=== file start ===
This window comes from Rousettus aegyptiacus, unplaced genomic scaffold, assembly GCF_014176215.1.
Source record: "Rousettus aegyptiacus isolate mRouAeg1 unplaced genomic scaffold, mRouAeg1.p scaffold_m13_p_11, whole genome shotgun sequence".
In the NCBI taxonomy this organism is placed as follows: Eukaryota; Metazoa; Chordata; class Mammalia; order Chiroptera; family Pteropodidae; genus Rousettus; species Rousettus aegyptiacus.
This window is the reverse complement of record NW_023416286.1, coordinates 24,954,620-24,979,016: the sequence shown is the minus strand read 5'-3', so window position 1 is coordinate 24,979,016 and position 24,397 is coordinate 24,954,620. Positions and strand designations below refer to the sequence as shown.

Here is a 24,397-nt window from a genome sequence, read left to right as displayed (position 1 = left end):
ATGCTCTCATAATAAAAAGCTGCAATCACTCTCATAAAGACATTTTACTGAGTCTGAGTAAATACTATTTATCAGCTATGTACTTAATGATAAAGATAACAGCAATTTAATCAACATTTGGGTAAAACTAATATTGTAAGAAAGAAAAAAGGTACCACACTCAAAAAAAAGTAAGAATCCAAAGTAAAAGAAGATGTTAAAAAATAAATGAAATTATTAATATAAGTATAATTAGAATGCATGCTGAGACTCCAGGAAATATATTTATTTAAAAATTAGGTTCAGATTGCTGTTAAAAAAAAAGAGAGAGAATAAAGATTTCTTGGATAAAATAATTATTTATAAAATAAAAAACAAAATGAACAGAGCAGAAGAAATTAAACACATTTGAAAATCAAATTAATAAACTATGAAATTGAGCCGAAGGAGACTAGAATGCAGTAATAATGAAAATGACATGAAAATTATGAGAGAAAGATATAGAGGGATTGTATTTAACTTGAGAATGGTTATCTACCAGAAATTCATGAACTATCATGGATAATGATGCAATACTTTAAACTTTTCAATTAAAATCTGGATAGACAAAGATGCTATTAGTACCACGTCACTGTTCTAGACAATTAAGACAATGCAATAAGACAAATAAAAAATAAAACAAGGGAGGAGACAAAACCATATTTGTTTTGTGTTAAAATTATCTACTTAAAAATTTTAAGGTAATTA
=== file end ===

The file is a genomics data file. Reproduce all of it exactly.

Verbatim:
This window comes from Rousettus aegyptiacus, unplaced genomic scaffold, assembly GCF_014176215.1.
Source record: "Rousettus aegyptiacus isolate mRouAeg1 unplaced genomic scaffold, mRouAeg1.p scaffold_m13_p_11, whole genome shotgun sequence".
In the NCBI taxonomy this organism is placed as follows: Eukaryota; Metazoa; Chordata; class Mammalia; order Chiroptera; family Pteropodidae; genus Rousettus; species Rousettus aegyptiacus.
This window is the reverse complement of record NW_023416286.1, coordinates 24,954,620-24,979,016: the sequence shown is the minus strand read 5'-3', so window position 1 is coordinate 24,979,016 and position 24,397 is coordinate 24,954,620. Positions and strand designations below refer to the sequence as shown.

Here is a 24,397-nt window from a genome sequence, read left to right as displayed (position 1 = left end):
ATGCTCTCATAATAAAAAGCTGCAATCACTCTCATAAAGACATTTTACTGAGTCTGAGTAAATACTATTTATCAGCTATGTACTTAATGATAAAGATAACAGCAATTTAATCAACATTTGGGTAAAACTAATATTGTAAGAAAGAAAAAAGGTACCACACTCAAAAAAAAGTAAGAATCCAAAGTAAAAGAAGATGTTAAAAAATAAATGAAATTATTAATATAAGTATAATTAGAATGCATGCTGAGACTCCAGGAAATATATTTATTTAAAAATTAGGTTCAGATTGCTGTTAAAAAAAAAGAGAGAGAATAAAGATTTCTTGGATAAAATAATTATTTATAAAATAAAAAACAAAATGAACAGAGCAGAAGAAATTAAACACATTTGAAAATCAAATTAATAAACTATGAAATTGAGCCGAAGGAGACTAGAATGCAGTAATAATGAAAATGACATGAAAATTATGAGAGAAAGATATAGAGGGATTGTATTTAACTTGAGAATGGTTATCTACCAGAAATTCATGAACTATCATGGATAATGATGCAATACTTTAAACTTTTCAATTAAAATCTGGATAGACAAAGATGCTATTAGTACCACGTCACTGTTCTAGACAATTAAGACAATGCAATAAGACAAATAAAAAATAAAACAAGGGAGGAGACAAAACCATATTTGTTTTGTGTTAAAATTATCTACTTAAAAATTTTAAGGTAATTA